Legislature(2011 - 2012)BARNES 124

01/26/2012 08:00 AM House COMMUNITY & REGIONAL AFFAIRS

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Heard & Held
Heard & Held
                    ALASKA STATE LEGISLATURE                                                                                  
    HOUSE COMMUNITY AND REGIONAL AFFAIRS STANDING COMMITTEE                                                                   
                        January 26, 2012                                                                                        
                           8:03 a.m.                                                                                            
MEMBERS PRESENT                                                                                                               
Representative Cathy Engstrom Munoz, Chair                                                                                      
Representative Neal Foster, Vice Chair                                                                                          
Representative Alan Austerman                                                                                                   
Representative Alan Dick                                                                                                        
Representative Dan Saddler                                                                                                      
Representative Sharon Cissna                                                                                                    
Representative Berta Gardner                                                                                                    
MEMBERS ABSENT                                                                                                                
All members present                                                                                                             
COMMITTEE CALENDAR                                                                                                            
HOUSE BILL NO. 290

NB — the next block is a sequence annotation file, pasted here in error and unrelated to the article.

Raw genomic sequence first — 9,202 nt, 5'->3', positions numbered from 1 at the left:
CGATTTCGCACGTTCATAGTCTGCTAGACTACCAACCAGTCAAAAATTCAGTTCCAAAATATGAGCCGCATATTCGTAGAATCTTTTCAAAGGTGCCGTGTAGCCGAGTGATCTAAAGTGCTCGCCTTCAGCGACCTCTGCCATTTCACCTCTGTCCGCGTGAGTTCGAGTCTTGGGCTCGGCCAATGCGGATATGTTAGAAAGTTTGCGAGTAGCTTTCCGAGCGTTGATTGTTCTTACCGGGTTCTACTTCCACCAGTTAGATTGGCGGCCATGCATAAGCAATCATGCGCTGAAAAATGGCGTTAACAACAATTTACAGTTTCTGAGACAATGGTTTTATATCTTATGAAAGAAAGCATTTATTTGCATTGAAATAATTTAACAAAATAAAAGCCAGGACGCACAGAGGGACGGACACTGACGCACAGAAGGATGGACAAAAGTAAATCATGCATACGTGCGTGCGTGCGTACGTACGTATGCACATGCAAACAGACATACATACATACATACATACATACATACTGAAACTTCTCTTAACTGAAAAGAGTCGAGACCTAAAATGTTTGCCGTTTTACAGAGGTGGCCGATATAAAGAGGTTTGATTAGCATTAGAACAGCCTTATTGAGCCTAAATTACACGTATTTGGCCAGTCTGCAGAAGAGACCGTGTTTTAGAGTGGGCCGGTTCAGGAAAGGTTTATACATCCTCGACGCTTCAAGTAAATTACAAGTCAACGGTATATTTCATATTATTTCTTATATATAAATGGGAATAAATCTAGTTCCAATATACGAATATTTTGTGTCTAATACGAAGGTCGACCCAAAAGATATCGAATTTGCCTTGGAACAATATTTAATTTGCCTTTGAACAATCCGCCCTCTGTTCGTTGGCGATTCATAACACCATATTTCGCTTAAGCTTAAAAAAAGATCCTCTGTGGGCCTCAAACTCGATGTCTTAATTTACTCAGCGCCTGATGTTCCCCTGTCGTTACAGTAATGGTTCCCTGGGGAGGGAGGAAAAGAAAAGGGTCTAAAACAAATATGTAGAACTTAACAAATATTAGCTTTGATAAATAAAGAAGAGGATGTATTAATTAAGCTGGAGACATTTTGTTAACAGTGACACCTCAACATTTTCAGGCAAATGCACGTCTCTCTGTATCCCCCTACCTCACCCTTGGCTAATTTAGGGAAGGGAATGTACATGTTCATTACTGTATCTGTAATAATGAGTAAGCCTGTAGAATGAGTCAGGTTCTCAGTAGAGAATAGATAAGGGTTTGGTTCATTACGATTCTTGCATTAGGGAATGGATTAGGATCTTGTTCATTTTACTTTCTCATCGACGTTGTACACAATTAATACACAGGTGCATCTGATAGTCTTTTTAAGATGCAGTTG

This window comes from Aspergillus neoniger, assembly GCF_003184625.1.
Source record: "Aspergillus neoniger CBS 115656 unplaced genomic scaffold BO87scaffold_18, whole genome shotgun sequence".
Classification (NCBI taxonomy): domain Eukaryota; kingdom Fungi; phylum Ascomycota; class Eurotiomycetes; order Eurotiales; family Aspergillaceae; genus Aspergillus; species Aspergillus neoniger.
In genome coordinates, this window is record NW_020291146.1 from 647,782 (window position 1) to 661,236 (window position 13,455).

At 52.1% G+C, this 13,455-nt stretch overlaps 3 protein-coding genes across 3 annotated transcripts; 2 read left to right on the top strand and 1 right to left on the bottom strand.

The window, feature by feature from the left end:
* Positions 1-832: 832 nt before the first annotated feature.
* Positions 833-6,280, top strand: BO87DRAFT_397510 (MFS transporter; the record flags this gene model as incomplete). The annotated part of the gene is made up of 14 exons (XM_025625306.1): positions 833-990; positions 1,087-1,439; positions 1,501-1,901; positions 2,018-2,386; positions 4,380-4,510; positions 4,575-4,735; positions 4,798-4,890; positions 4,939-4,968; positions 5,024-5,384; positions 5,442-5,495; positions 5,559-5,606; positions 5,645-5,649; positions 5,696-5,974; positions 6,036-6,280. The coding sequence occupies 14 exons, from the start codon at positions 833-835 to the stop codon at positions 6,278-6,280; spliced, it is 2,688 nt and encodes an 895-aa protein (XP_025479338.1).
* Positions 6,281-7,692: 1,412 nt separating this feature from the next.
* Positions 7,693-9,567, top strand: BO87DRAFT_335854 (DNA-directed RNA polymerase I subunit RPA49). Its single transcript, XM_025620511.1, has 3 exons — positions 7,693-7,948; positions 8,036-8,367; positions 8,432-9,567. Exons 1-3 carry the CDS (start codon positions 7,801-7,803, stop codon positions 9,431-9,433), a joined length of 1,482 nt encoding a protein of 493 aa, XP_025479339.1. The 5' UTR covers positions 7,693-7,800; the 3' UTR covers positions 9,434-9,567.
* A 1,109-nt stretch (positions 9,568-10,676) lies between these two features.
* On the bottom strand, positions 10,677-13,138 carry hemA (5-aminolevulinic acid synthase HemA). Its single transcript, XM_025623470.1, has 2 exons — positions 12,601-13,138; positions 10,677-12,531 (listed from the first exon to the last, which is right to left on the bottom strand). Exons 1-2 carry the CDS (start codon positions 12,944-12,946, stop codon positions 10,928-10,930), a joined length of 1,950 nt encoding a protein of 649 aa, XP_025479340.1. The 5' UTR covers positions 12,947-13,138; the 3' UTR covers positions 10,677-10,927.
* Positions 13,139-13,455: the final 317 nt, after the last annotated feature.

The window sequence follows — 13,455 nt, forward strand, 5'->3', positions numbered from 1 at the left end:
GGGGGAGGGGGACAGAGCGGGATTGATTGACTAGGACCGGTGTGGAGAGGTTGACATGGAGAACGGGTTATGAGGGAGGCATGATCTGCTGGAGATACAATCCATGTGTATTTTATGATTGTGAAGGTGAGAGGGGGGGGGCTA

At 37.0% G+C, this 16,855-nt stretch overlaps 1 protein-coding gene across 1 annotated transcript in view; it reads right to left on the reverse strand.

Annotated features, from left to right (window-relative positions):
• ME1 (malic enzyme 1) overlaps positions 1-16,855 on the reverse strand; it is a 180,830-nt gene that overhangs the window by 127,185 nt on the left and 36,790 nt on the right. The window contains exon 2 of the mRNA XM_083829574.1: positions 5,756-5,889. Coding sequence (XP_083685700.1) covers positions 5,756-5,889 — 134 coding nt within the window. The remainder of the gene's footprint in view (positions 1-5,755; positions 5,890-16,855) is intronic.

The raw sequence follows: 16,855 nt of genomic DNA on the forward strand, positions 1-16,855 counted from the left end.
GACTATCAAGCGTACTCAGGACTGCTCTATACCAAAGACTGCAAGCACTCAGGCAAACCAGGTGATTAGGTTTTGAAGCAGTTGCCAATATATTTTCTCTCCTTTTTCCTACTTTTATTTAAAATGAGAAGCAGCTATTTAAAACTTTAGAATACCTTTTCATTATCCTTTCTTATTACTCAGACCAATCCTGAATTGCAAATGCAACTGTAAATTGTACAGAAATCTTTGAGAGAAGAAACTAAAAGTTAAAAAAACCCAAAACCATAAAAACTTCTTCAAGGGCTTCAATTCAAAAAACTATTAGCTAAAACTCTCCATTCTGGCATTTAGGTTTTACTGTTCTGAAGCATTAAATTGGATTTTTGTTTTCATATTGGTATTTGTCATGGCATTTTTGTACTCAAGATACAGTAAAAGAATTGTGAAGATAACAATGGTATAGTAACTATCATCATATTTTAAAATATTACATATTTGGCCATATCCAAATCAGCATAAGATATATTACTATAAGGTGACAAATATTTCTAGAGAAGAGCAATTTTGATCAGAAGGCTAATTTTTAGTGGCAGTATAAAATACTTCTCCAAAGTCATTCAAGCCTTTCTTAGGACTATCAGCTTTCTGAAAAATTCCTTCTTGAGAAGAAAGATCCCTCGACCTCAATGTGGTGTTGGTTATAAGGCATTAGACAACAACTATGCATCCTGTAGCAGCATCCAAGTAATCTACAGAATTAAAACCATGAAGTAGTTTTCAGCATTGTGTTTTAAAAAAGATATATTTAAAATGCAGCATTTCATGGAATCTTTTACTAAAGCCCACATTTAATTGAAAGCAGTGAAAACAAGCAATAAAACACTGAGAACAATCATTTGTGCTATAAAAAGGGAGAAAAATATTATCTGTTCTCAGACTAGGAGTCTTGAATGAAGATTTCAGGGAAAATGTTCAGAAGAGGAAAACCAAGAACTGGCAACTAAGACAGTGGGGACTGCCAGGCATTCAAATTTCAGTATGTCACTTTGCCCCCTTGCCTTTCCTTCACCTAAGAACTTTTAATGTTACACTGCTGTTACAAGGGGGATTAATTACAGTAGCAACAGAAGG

"An Act creating the endow Alaska grant program in the                                                                          
Department of Commerce, Community, and Economic Development to                                                                  
encourage community development."                                                                                               
     - HEARD & HELD                                                                                                             
HOUSE BILL NO. 184                                                                                                              
"An Act relating to the sharing of tax revenue from the                                                                         
fisheries business tax and fishery resource landing tax with                                                                    
municipalities; and providing for an effective date."                                                                           
     - HEARD & HELD                                                                                                             
PREVIOUS COMMITTEE ACTION                                                                                                     
BILL: HB 290                                                                                                                  
SHORT TITLE: ESTABLISH ENDOW ALASKA GRANT PROGRAM                                                                               
SPONSOR(s): REPRESENTATIVE(s) AUSTERMAN                                                                                         
01/18/12       (H)       READ THE FIRST TIME - REFERRALS                                                                        

01/18/12 (H) CRA, FIN